The key for successful art, Hubbard concluded, is “TECHNICAL EXPERTISE ITSELF ADEQUATE TO PRODUCE AN EMOTIONAL IMPACT” (capitals in the original). Interestingly, to illustrate this point, Hubbard gives the example of the stage magician: “If he is a good magician he is a smooth showman. He isn’t showing them how he does his tricks. He is showing them a flawless flowing performance. This alone is providing the carrier wave that takes the substance of his actions to his audience. Though a far cry from fine art, perhaps, yet there is art in the way he does things. If he is good, the audience is seeing first of all, before anything else, the TECHNICAL EXPERTISE of his performance. They are also watching him do things they know they can’t do” (capitals in the original).
The example is interesting because among the artists trained in contemporary Scientology’s art courses there are stage magicians, such as Stan Gerson. I interviewed him in 2018, and he told me how he tries to apply Hubbard’s rules on art as communication to stage magic. Almost anticipating these future developments, Hubbard defended in 1973 the legitimacy of stage magic as a form of art. Stage magicians also deliver a message through an “adequate” technical expertise.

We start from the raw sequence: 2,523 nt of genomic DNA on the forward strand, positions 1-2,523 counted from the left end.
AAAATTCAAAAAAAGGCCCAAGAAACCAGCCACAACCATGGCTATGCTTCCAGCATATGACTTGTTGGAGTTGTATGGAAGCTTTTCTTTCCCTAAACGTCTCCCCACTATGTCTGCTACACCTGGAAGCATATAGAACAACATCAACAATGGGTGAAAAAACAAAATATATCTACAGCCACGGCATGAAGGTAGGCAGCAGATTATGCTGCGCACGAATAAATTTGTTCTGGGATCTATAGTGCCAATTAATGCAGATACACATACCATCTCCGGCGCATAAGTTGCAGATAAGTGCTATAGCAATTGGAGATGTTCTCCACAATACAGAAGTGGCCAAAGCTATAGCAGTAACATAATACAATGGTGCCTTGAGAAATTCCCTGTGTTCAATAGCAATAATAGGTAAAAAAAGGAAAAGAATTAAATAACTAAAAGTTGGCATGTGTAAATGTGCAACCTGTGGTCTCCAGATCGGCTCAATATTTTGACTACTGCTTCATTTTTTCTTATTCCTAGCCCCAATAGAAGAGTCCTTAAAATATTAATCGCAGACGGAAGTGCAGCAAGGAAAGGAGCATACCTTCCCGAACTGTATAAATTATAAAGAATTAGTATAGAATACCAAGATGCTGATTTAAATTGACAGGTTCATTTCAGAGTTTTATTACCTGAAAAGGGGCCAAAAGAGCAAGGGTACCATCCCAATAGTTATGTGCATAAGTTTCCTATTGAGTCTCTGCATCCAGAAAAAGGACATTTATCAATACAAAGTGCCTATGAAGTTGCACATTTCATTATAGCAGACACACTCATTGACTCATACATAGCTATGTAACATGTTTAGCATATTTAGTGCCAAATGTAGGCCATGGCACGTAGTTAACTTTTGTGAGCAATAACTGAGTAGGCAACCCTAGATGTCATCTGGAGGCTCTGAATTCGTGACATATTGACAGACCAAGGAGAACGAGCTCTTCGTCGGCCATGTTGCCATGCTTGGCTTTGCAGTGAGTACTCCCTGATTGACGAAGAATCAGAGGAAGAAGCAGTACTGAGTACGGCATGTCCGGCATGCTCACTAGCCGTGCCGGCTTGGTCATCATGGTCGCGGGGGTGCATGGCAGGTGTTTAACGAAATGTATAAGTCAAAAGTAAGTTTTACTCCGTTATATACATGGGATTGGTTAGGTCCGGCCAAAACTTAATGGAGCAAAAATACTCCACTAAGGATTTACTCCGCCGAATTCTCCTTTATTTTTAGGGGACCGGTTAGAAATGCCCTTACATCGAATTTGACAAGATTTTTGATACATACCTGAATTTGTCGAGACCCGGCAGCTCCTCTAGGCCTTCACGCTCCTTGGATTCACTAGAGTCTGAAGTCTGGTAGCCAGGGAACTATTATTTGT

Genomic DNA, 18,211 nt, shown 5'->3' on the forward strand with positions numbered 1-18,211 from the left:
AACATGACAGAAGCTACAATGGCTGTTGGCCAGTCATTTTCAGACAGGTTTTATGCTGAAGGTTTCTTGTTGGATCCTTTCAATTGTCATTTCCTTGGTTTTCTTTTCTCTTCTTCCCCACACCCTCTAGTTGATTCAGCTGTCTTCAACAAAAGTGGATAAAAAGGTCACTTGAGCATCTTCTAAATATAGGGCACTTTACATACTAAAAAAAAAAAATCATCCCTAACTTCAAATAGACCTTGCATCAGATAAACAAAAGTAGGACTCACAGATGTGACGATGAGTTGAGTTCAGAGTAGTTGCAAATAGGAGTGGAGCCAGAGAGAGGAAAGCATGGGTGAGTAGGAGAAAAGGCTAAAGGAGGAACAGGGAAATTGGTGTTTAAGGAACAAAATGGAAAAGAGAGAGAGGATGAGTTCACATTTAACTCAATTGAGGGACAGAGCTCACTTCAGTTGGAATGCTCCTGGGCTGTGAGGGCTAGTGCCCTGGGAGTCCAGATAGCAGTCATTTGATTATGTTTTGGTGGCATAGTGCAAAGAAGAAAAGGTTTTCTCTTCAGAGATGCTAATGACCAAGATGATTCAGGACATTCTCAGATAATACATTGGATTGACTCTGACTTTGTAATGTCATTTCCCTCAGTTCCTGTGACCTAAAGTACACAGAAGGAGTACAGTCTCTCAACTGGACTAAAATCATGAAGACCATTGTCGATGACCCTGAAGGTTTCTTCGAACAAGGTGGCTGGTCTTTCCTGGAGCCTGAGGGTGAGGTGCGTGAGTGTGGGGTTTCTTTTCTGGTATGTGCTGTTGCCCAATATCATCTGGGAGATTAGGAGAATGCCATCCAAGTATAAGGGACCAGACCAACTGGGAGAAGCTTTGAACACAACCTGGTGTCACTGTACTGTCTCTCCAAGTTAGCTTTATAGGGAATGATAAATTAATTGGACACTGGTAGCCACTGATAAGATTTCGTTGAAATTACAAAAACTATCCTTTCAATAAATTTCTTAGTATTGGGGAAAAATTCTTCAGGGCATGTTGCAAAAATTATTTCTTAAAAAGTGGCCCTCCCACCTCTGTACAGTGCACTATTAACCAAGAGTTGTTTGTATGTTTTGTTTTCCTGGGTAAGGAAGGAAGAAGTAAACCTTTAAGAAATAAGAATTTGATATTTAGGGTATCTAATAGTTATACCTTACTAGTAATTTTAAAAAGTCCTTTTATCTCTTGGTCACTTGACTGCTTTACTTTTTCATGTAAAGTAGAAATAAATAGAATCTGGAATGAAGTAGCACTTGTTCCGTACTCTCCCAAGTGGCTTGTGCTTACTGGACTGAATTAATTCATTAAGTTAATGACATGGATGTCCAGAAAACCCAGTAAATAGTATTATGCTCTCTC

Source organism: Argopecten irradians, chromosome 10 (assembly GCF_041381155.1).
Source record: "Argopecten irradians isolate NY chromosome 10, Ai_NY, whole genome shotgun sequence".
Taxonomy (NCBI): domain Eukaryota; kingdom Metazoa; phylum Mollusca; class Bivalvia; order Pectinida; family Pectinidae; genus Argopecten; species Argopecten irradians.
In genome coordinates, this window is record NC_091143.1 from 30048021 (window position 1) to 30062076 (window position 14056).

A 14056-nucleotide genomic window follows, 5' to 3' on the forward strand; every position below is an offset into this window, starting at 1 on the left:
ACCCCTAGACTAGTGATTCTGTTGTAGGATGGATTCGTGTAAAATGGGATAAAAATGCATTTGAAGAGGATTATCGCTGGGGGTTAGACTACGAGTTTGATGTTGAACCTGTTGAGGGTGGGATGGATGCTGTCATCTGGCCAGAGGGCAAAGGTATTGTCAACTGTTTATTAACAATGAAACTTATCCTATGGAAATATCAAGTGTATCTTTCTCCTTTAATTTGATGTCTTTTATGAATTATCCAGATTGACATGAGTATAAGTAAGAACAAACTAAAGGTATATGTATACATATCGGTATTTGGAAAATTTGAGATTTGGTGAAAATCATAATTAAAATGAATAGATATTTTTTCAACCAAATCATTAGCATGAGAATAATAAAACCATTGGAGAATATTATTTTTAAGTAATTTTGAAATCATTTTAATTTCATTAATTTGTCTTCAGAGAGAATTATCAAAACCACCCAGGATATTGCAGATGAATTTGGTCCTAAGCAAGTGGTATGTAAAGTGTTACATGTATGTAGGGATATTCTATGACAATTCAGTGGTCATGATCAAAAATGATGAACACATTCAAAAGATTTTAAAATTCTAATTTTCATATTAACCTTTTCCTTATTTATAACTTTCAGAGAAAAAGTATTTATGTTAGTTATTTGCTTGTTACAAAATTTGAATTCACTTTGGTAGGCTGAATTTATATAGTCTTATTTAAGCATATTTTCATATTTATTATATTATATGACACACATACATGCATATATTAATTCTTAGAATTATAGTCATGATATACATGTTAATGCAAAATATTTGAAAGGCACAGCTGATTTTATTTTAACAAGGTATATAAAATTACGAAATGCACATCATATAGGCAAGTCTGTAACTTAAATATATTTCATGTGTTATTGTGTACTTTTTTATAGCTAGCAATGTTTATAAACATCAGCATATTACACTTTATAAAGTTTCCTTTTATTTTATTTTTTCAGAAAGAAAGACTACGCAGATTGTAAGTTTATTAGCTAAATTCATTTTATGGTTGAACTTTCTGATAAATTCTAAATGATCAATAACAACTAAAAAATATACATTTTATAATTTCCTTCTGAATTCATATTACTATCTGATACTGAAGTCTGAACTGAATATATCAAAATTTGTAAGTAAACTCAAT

But “how masterly an expertise [should be]? Not very masterly, Hubbard answered. Merely adequate.” Hubbard warned again that “a lot of artists are overstraining to obtain a quality far above that necessary to produce an emotional impact.” Once the technique has been acquired, the artist should feel safe enough to focus on communicating the message and experiment with whatever style he or she would regard as appropriate. The audience, educated or not, would recognize true art at any rate.
In two technical bulletins dated 26 September 1977 and 15 April 1979, Hubbard moved one step further in his theory of art as communication, by proposing a distinction between fine art and illustration. Hubbard may have resented that Mathieu, of whom he thought highly, was always dismissed by critics as a mere “illustrator.” On the other hand, Hubbard did not think equally highly of critics:
“Usually nothing is required of an ‘authority,’ he wrote, except to say what is right, wrong, good, bad, acceptable or unacceptable. Too often the sole qualification of the authority (as in poor teaching of some subjects) is a memorized list of objects and their creators and dates with some hazy idea of what the work was.”
A key principle of Hubbard’s thought is that errors arise when words are not defined. Fine arts and mere “illustration,” and good and bad arts, are distinguished based on mere “‘individual taste,’ contemporary standards and, unfortunately, even envy or jealousy.” “Contemporary” standards are largely arbitrary, and Hubbard calls this “invalidative” or “destructive” criticism, not to be confused with “constructive” criticism, which identifies the problems in the artist’s communication and suggest “practical means of doing it better.”